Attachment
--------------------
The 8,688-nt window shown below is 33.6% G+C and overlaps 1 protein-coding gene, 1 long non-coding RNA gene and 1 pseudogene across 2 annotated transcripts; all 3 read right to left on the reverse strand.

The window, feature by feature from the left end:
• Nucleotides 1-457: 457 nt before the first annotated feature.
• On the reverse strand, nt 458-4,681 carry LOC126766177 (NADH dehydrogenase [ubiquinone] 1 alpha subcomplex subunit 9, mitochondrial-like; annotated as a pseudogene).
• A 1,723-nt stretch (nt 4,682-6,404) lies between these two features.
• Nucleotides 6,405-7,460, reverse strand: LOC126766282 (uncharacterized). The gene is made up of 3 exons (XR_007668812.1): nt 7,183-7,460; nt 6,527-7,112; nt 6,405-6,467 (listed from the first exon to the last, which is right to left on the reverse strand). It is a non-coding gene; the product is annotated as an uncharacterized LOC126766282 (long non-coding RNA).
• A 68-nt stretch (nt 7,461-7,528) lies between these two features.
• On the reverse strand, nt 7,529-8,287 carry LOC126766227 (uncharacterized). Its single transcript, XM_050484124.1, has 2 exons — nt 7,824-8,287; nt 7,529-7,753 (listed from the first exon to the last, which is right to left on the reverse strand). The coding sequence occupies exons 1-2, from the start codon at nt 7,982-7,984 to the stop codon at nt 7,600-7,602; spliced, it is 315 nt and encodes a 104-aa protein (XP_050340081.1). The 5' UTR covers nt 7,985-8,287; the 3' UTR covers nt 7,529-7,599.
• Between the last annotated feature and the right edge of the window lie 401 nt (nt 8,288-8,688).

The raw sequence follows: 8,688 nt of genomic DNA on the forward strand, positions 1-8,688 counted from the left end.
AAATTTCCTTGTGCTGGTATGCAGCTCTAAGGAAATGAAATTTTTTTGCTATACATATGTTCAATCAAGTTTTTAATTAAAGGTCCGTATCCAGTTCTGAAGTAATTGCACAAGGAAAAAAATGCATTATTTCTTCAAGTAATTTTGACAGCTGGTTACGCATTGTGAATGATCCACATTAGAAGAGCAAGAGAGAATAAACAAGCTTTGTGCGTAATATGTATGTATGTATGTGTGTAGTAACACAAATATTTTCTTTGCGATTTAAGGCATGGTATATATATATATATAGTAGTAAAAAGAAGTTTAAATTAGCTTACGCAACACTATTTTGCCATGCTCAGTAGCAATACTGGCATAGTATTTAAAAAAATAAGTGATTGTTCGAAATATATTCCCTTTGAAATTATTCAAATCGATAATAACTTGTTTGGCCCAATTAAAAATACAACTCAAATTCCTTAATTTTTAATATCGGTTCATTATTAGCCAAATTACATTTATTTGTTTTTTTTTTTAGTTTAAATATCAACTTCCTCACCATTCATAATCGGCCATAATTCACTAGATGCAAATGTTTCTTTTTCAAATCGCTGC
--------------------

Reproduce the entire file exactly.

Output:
The 8,688-nt window shown below is 33.6% G+C and overlaps 1 protein-coding gene, 1 long non-coding RNA gene and 1 pseudogene across 2 annotated transcripts; all 3 read right to left on the reverse strand.

The window, feature by feature from the left end:
• Nucleotides 1-457: 457 nt before the first annotated feature.
• On the reverse strand, nt 458-4,681 carry LOC126766177 (NADH dehydrogenase [ubiquinone] 1 alpha subcomplex subunit 9, mitochondrial-like; annotated as a pseudogene).
• A 1,723-nt stretch (nt 4,682-6,404) lies between these two features.
• Nucleotides 6,405-7,460, reverse strand: LOC126766282 (uncharacterized). The gene is made up of 3 exons (XR_007668812.1): nt 7,183-7,460; nt 6,527-7,112; nt 6,405-6,467 (listed from the first exon to the last, which is right to left on the reverse strand). It is a non-coding gene; the product is annotated as an uncharacterized LOC126766282 (long non-coding RNA).
• A 68-nt stretch (nt 7,461-7,528) lies between these two features.
• On the reverse strand, nt 7,529-8,287 carry LOC126766227 (uncharacterized). Its single transcript, XM_050484124.1, has 2 exons — nt 7,824-8,287; nt 7,529-7,753 (listed from the first exon to the last, which is right to left on the reverse strand). The coding sequence occupies exons 1-2, from the start codon at nt 7,982-7,984 to the stop codon at nt 7,600-7,602; spliced, it is 315 nt and encodes a 104-aa protein (XP_050340081.1). The 5' UTR covers nt 7,985-8,287; the 3' UTR covers nt 7,529-7,599.
• Between the last annotated feature and the right edge of the window lie 401 nt (nt 8,288-8,688).

The raw sequence follows: 8,688 nt of genomic DNA on the forward strand, positions 1-8,688 counted from the left end.
AAATTTCCTTGTGCTGGTATGCAGCTCTAAGGAAATGAAATTTTTTTGCTATACATATGTTCAATCAAGTTTTTAATTAAAGGTCCGTATCCAGTTCTGAAGTAATTGCACAAGGAAAAAAATGCATTATTTCTTCAAGTAATTTTGACAGCTGGTTACGCATTGTGAATGATCCACATTAGAAGAGCAAGAGAGAATAAACAAGCTTTGTGCGTAATATGTATGTATGTATGTGTGTAGTAACACAAATATTTTCTTTGCGATTTAAGGCATGGTATATATATATATATAGTAGTAAAAAGAAGTTTAAATTAGCTTACGCAACACTATTTTGCCATGCTCAGTAGCAATACTGGCATAGTATTTAAAAAAATAAGTGATTGTTCGAAATATATTCCCTTTGAAATTATTCAAATCGATAATAACTTGTTTGGCCCAATTAAAAATACAACTCAAATTCCTTAATTTTTAATATCGGTTCATTATTAGCCAAATTACATTTATTTGTTTTTTTTTTTAGTTTAAATATCAACTTCCTCACCATTCATAATCGGCCATAATTCACTAGATGCAAATGTTTCTTTTTCAAATCGCTGC